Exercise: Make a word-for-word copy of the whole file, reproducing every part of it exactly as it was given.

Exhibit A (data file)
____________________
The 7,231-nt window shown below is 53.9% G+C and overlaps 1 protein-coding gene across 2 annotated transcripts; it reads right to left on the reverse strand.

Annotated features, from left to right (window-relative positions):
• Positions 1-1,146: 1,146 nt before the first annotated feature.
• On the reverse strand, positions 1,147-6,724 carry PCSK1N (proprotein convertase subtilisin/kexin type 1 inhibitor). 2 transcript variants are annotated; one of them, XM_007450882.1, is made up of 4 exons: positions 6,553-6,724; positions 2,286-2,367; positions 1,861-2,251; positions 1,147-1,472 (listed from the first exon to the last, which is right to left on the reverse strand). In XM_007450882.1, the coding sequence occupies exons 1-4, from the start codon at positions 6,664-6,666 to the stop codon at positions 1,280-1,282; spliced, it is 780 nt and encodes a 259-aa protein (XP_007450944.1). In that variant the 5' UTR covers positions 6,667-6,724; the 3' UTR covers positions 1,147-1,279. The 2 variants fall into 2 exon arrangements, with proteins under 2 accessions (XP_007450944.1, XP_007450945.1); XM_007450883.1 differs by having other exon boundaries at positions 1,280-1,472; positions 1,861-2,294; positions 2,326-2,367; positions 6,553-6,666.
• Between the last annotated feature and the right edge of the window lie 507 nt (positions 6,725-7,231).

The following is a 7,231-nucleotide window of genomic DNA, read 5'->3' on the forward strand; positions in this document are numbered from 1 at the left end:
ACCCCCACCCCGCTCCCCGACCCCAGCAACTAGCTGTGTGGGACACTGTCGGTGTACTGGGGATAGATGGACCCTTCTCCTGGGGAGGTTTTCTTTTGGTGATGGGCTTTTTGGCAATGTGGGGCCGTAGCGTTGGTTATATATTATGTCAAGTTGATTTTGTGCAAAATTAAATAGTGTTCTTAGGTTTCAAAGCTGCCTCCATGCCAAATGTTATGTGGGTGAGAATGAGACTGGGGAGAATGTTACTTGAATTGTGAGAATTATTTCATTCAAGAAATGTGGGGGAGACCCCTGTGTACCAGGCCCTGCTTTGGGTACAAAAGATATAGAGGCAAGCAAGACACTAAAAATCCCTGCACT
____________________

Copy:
The 7,231-nt window shown below is 53.9% G+C and overlaps 1 protein-coding gene across 2 annotated transcripts; it reads right to left on the reverse strand.

Annotated features, from left to right (window-relative positions):
• Positions 1-1,146: 1,146 nt before the first annotated feature.
• On the reverse strand, positions 1,147-6,724 carry PCSK1N (proprotein convertase subtilisin/kexin type 1 inhibitor). 2 transcript variants are annotated; one of them, XM_007450882.1, is made up of 4 exons: positions 6,553-6,724; positions 2,286-2,367; positions 1,861-2,251; positions 1,147-1,472 (listed from the first exon to the last, which is right to left on the reverse strand). In XM_007450882.1, the coding sequence occupies exons 1-4, from the start codon at positions 6,664-6,666 to the stop codon at positions 1,280-1,282; spliced, it is 780 nt and encodes a 259-aa protein (XP_007450944.1). In that variant the 5' UTR covers positions 6,667-6,724; the 3' UTR covers positions 1,147-1,279. The 2 variants fall into 2 exon arrangements, with proteins under 2 accessions (XP_007450944.1, XP_007450945.1); XM_007450883.1 differs by having other exon boundaries at positions 1,280-1,472; positions 1,861-2,294; positions 2,326-2,367; positions 6,553-6,666.
• Between the last annotated feature and the right edge of the window lie 507 nt (positions 6,725-7,231).

The following is a 7,231-nucleotide window of genomic DNA, read 5'->3' on the forward strand; positions in this document are numbered from 1 at the left end:
ACCCCCACCCCGCTCCCCGACCCCAGCAACTAGCTGTGTGGGACACTGTCGGTGTACTGGGGATAGATGGACCCTTCTCCTGGGGAGGTTTTCTTTTGGTGATGGGCTTTTTGGCAATGTGGGGCCGTAGCGTTGGTTATATATTATGTCAAGTTGATTTTGTGCAAAATTAAATAGTGTTCTTAGGTTTCAAAGCTGCCTCCATGCCAAATGTTATGTGGGTGAGAATGAGACTGGGGAGAATGTTACTTGAATTGTGAGAATTATTTCATTCAAGAAATGTGGGGGAGACCCCTGTGTACCAGGCCCTGCTTTGGGTACAAAAGATATAGAGGCAAGCAAGACACTAAAAATCCCTGCACT